Officers also search a pond in Clapham Common and drains along the A205. 

11.59pm: Met police officer Wayne Couzens arrested in Kent on suspicion of kidnap. 

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Scotland Yard has referred itself to the police watchdog over the arrest of its own officer and separately over the force’s actions after Sarah was reported missing.

It was previously revealed she spent a quarter of an hour on the phone making plans to see her boyfriend Josh Lowth the following day, before her mobile was either switched off or ran out of battery. 

Mr Lowth, 33, whose LinkedIn says he is a marketing director, later raised the alarm to police when she failed to meet him as she had arranged, her aunt confirmed.  

Further pressure was mounting earlier this month on Met chief Dame Cressida Dick after it emerged bosses at Scotland Yard missed three crucial clues about killer cop Wayne Couzens that could have seen him kicked out of the force before her murdered Sarah. 

Couzens was reported to bosses for allegedly slapping a female colleague’s bottom at Bromley police station in 2018 — just weeks after he joined the force.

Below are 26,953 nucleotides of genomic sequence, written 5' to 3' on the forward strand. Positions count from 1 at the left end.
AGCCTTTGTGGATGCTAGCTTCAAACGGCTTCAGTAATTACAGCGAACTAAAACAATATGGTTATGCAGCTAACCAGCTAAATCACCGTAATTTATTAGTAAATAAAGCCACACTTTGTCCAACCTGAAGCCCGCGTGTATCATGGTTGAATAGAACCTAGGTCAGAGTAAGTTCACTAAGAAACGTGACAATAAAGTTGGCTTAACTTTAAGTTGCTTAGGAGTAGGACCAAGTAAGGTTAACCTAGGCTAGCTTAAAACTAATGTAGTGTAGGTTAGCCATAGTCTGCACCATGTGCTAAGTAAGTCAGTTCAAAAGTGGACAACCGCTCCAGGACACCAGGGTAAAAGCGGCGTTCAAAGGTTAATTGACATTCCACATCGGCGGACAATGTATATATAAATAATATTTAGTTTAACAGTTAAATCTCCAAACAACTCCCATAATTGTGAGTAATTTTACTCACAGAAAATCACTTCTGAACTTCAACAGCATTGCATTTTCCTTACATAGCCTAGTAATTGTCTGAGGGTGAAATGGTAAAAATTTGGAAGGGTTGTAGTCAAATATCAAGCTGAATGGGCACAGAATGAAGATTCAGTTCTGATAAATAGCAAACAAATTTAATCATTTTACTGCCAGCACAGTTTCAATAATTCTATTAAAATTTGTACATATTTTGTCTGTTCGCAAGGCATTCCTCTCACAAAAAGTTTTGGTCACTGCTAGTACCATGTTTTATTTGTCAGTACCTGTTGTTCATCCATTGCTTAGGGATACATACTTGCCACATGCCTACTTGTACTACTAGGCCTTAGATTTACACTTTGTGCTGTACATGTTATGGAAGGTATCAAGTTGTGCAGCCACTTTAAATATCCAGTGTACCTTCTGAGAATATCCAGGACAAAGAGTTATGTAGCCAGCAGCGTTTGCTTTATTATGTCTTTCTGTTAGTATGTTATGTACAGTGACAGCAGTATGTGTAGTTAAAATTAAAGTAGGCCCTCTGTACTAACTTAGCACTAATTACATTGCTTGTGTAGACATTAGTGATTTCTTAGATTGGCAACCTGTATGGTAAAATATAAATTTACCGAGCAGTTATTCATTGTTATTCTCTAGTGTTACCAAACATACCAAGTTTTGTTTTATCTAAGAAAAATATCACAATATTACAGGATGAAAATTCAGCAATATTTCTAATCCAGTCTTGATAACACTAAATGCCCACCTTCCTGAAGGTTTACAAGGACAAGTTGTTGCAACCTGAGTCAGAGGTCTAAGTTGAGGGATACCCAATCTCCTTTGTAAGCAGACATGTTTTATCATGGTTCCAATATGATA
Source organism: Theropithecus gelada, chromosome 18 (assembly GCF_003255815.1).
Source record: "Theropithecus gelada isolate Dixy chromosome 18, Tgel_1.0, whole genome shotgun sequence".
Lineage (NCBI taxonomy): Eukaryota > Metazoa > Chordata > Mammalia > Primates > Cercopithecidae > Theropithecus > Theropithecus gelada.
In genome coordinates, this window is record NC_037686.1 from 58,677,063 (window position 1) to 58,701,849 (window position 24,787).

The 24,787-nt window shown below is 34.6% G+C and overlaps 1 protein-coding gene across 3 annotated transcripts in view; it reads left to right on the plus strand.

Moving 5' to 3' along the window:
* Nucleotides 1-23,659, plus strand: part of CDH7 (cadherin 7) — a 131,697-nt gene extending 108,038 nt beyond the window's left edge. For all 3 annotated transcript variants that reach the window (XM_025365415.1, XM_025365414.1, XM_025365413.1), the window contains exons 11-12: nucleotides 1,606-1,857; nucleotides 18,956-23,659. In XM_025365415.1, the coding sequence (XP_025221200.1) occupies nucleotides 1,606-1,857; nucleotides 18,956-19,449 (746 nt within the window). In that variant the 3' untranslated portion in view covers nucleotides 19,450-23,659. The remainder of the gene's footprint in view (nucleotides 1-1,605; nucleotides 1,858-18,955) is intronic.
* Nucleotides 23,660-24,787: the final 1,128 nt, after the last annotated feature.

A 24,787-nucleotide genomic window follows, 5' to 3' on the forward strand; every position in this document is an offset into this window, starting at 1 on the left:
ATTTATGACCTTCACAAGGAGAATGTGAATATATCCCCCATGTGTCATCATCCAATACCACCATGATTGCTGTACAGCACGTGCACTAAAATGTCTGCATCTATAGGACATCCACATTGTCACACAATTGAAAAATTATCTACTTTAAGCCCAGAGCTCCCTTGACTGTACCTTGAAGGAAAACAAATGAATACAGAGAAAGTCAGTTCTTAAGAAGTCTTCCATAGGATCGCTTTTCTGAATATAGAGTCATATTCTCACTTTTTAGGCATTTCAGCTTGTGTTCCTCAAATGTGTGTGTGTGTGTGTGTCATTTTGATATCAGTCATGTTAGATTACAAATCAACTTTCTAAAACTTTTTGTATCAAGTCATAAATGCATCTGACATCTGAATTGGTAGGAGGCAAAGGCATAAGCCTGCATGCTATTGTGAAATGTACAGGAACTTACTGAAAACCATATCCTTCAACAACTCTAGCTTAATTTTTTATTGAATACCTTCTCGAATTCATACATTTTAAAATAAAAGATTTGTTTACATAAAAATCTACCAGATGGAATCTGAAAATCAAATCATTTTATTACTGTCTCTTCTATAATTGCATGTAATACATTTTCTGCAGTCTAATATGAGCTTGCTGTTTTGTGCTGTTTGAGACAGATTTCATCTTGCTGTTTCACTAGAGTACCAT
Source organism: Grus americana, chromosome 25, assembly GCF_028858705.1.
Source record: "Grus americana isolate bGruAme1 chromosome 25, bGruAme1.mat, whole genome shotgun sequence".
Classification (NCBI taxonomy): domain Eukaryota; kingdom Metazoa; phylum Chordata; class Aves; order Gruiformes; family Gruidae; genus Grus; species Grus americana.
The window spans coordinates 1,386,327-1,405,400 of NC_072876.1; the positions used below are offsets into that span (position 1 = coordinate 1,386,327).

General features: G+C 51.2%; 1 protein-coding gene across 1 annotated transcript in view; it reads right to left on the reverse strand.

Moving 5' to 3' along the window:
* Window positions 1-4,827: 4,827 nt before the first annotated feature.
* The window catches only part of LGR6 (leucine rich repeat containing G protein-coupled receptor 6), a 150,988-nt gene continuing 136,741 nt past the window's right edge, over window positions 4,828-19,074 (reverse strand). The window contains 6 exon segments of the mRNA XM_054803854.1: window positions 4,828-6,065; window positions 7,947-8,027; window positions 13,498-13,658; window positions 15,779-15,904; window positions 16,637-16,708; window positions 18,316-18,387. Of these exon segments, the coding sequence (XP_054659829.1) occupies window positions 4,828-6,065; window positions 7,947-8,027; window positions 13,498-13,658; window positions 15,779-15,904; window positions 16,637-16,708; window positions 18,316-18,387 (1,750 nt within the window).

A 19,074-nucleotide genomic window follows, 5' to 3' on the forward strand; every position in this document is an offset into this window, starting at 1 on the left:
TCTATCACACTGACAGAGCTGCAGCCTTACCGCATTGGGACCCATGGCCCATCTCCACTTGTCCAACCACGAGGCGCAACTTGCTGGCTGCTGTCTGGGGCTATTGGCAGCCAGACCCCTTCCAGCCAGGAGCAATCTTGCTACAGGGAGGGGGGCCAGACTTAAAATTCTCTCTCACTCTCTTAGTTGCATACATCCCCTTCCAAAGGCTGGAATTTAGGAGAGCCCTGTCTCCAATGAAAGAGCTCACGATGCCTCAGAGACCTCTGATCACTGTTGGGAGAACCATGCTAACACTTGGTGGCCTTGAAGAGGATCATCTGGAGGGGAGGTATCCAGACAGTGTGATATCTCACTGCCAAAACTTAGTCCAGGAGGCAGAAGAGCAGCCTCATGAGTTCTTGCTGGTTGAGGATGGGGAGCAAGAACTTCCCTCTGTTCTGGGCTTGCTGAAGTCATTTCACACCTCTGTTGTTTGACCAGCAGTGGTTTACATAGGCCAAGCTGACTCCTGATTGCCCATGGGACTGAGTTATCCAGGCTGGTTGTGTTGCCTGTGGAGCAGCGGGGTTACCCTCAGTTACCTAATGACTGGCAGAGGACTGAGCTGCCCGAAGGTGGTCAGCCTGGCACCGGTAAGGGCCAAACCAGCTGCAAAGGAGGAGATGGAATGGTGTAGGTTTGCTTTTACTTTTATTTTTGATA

Shortly after starting at Bromley in South London, the married killer allegedly stopped a female motorist and said her tax and insurance were out of date before making a note of her address so he could later pull up outside her house and leer at her, The Sun on Sunday previously reported.  

Couzens, whose former colleagues at the Civil Nuclear Constabulary allegedly nicknamed him ‘The Rapist’ because of how he is said to have made female colleagues uneasy, is also accused of parking his patrol car by schools so he could watch mothers and sixth-formers.  

It also emerged that police will be told to take offences such as indecent exposure and street harassment — what a Home Office source described to the Sunday Times as ‘non-contact sexual offences’ — more seriously in the wake of the murder. 

The latest allegations are likely to heap pressure on Commissioner Dame Crssida to explain why Couzens was not kicked out of the force — and why he became an armed member of the elite Parliamentary and Diplomatic Protection squad at the time of Miss Everard’s killing.